Mayor Adler extends stay-at-home orders

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Photo Credit: Jack Myer | Daily Texan Staff

Editor’s note: This story is part of The Daily Texan’s coverage of how coronavirus concerns are affecting UT-Austin. Read the rest of our coverage here.

Mayor Steve Adler has extended the city of Austin’s stay-at-home orders until the end of May with exceptions for the businesses that Gov. Greg Abbott reopened.

Adler said in a press conference Friday it will be community behaviors that drive the force behind curbing the spread. While the governor's orders are binding, Travis County Judge Sarah Eckhardt said the recommendations of public health officials remain. 

Adler said the city is also amping up the testing and contact tracing in an effort to contain the virus. 

“What is most remarkable about these orders is that there is not much remarkable about these new orders,” Adler said. “These orders are continuations in substance of our past orders, still maintaining the ‘Stay Home, Work Safe’ structure that is both in our orders and in the governor’s orders.”

Adler said individual behaviors will make the governor’s plan as successful as it can be, including wearing face masks and staying at home when possible even though there is no punishment for not complying with these orders. 

“The virus is as infectious today as it was a month ago,” Adler said. “Everybody should be minimizing physical interactions absolutely as much as they can as we dip our toe in increased social interactions.”

Travis County’s stay-at-home order is being extended until June 15 since the infection rate in the county is less than expected given no restrictions. 

“Our infection rate is 90% less than what medical science expected under business as usual,” Eckhardt said. “Our cases are still climbing, but for the last two weeks of April, our hospitalization rate stabilized at 75 patients with serious cases.”

Eckhardt and Adler said they are still searching for the right number to determine when they might have to reissue “Stay Home, Work Safe” orders. Adler said they have no specific numbers right now, but they will be monitoring the level of hospitalizations for COVID-19. 

“That trigger is something that the experts and the scientists are now working on,” Adler said. “We can all watch the number and see if we are approaching it so we can know when and if we need to act.”

The city will use federal aid to establish rent and mortgage assistance. The program will also help small-unit landlords as the city extends the ban on evictions. Adler said those who cannot go back to work because they have no access to childcare will still be eligible for unemployment benefits.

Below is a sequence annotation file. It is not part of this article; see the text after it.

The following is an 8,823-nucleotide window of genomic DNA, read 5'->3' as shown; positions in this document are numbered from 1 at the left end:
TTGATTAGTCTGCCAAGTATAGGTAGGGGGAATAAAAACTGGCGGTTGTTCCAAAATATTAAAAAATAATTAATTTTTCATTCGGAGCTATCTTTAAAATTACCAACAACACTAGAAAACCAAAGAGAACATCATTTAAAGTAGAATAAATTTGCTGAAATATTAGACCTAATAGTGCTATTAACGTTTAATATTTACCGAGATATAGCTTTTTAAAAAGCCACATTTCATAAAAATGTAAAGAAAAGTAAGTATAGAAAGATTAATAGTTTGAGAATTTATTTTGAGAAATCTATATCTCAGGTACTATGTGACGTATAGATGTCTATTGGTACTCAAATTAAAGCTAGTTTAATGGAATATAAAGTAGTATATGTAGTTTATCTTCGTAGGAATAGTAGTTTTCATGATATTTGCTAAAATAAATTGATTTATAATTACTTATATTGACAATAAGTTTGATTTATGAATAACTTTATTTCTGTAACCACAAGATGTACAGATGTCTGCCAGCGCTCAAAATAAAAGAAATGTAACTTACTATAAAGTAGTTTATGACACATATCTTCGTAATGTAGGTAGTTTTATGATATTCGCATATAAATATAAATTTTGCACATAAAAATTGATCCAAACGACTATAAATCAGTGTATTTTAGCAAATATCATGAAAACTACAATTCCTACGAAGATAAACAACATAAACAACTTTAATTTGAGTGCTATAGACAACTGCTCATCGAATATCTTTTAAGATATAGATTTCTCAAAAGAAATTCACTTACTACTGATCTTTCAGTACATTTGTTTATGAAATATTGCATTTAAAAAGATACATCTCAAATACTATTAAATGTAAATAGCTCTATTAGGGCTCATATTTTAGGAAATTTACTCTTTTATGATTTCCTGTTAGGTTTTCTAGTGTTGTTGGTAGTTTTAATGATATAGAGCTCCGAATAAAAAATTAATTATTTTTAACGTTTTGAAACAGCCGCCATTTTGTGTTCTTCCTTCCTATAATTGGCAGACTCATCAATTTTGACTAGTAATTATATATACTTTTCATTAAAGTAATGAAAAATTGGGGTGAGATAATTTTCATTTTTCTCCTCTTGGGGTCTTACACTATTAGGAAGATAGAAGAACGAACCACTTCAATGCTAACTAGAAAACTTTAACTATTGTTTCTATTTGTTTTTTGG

Travis County is establishing a fund for nonprofits so undocumented individuals can also access the funds they need. Adler said the city is doing similar measures through the Relief in a State of Emergency Fund, or RISE, which helps finance certain social services, including those for artists and undocumented individuals. 

“We don't care where you were born,” Eckhardt said. “If you need help, we will provide it. We want to be there to help everyone survive medically and economically from COVID-19.”

Adler said the city does not have the capacity for the Centers for Disease Control and Prevention-recommended 2,000 tests per day. However, he said they do have more tests than there are people signing up for tests. He encourages people to sign up for a test online through the city website. 

“There are still not enough tests to go around for everybody,” Adler said. “Different labs have different time periods. There are tests we can access but not get results in three or five days. We are in the process of coming up with a strategic plan to increase testing.”

Eckhardt said the county does not have the officer capacity to fully enforce the limitation on gatherings, and people will have to monitor themselves. Even though churches are exempted from the governor’s order, Adler said he encourages them to place self-imposed limitations. 

Eckhardt said the community has to care for each other to stop the virus. 

“Show the love, y’all,” Eckhardt said. “Consider, ‘What am I going to do that is essential? Who am I coming in contact with, and how can I keep them safe? Do I know them and care about them enough … so I can find them and they can get tested?’”